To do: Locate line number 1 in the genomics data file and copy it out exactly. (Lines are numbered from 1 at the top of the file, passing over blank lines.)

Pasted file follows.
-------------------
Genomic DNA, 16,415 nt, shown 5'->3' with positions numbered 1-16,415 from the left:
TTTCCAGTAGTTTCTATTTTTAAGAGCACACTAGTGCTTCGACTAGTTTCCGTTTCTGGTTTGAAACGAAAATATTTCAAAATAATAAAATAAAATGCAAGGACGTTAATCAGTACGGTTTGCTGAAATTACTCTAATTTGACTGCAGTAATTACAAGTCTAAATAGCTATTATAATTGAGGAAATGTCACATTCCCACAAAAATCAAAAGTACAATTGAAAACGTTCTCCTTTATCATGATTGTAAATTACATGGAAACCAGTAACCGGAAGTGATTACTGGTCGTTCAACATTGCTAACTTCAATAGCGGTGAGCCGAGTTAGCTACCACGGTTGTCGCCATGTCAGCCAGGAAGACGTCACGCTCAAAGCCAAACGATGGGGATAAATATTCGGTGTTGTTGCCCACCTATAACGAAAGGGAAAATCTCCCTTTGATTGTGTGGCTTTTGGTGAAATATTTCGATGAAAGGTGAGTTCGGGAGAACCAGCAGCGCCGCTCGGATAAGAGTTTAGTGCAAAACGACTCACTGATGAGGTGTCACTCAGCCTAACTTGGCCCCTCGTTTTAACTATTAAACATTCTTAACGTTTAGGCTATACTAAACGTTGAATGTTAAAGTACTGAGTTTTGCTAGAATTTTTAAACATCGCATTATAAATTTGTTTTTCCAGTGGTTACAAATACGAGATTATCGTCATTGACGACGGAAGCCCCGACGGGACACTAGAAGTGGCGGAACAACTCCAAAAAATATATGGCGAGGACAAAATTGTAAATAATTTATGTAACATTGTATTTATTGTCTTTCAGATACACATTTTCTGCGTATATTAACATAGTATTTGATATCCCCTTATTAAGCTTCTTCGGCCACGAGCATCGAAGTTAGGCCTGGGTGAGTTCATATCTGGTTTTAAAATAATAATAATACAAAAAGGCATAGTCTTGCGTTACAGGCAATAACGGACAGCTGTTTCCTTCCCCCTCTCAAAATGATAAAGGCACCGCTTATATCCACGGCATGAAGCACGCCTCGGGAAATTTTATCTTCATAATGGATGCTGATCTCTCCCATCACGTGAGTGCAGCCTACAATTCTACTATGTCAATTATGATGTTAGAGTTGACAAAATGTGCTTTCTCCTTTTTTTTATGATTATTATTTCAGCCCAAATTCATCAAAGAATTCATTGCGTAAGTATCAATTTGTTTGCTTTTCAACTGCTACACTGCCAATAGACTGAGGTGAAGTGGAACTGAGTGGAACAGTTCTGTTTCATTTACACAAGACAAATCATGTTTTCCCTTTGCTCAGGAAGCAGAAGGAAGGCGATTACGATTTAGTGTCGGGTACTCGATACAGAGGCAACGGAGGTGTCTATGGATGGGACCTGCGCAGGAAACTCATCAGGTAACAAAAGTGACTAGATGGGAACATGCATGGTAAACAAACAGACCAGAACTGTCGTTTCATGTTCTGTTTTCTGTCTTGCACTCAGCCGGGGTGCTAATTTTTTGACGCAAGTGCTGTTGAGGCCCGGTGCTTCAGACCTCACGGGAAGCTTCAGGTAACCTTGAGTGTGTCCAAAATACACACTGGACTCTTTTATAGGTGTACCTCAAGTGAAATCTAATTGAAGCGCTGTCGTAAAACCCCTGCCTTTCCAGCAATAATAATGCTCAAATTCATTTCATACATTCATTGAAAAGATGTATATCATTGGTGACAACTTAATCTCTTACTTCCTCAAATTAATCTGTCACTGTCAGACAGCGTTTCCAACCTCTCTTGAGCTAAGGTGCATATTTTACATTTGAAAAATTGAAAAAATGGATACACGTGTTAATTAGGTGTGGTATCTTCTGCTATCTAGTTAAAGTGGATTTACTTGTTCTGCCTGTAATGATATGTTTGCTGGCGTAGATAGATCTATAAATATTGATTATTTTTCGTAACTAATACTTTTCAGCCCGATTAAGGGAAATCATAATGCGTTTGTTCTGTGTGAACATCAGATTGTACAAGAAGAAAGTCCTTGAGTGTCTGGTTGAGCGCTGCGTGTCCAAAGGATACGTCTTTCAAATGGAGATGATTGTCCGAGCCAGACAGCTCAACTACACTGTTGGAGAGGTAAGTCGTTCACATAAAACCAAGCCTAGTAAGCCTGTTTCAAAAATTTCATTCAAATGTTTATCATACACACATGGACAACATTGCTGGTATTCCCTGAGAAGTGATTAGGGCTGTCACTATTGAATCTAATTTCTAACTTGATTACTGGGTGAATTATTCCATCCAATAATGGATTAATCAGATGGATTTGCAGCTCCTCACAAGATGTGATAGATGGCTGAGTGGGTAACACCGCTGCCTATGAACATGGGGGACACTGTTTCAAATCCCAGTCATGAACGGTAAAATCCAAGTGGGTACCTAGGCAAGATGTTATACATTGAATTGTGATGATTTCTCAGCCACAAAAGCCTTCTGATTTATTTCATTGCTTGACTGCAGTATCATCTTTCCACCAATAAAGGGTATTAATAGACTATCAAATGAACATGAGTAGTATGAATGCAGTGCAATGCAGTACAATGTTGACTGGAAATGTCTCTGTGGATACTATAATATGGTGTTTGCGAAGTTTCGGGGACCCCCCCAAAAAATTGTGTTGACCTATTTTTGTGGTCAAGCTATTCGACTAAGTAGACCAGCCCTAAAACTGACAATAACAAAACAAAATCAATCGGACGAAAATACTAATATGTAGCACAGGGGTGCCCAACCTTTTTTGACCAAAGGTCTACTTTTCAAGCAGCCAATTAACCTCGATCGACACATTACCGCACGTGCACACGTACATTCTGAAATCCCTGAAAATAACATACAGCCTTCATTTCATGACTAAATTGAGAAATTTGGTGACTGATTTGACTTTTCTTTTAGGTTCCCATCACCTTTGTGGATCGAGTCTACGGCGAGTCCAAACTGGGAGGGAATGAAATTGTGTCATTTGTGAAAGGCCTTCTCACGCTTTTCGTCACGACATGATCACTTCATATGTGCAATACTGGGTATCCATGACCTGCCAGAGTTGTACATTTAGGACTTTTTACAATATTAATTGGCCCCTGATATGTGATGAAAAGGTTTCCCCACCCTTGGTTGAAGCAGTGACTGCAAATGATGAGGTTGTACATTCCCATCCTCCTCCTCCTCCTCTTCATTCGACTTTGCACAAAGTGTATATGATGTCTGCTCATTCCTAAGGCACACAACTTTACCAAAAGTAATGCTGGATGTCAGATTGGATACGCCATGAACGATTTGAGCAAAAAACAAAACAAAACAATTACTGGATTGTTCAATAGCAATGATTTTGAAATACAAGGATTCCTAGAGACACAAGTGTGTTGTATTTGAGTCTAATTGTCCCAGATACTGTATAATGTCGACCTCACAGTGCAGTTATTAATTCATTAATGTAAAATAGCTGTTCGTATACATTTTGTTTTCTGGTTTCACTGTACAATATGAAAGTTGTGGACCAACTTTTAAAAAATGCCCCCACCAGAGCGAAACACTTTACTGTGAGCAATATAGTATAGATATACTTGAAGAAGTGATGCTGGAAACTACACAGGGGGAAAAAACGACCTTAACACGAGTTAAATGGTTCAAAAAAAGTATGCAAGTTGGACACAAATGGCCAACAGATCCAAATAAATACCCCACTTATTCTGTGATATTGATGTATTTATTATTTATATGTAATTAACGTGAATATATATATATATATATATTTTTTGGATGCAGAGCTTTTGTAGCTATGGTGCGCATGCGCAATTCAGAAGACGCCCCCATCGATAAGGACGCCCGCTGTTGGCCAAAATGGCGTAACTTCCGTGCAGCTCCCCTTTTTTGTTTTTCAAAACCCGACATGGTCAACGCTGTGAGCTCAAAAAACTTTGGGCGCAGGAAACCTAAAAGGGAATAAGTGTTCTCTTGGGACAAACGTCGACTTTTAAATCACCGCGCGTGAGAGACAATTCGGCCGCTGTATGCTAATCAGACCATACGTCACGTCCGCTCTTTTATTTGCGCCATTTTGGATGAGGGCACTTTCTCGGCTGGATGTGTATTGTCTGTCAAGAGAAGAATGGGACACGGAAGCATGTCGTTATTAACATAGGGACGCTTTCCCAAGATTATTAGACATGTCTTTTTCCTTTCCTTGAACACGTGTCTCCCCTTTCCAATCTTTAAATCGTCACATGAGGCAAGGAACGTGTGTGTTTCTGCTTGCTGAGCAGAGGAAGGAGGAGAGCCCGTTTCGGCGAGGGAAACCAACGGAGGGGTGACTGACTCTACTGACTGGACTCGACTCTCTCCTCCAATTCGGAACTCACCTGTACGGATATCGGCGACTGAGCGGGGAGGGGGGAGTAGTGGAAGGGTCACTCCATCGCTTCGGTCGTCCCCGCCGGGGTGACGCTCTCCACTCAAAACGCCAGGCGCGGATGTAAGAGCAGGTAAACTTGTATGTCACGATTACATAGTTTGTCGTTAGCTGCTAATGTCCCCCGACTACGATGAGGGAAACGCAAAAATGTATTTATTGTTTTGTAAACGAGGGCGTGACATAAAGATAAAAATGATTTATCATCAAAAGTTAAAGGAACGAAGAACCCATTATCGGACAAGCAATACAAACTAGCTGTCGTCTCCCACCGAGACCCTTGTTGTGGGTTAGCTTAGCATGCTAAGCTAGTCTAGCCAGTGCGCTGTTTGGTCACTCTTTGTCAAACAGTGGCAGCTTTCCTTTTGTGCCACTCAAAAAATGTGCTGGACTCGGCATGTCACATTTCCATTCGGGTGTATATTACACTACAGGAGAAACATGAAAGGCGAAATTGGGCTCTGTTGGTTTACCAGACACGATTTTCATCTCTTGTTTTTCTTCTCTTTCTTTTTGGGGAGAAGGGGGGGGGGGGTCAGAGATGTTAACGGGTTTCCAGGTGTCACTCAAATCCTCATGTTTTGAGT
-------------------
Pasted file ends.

Genomic DNA, 16,415 nt, shown 5'->3' with positions numbered 1-16,415 from the left: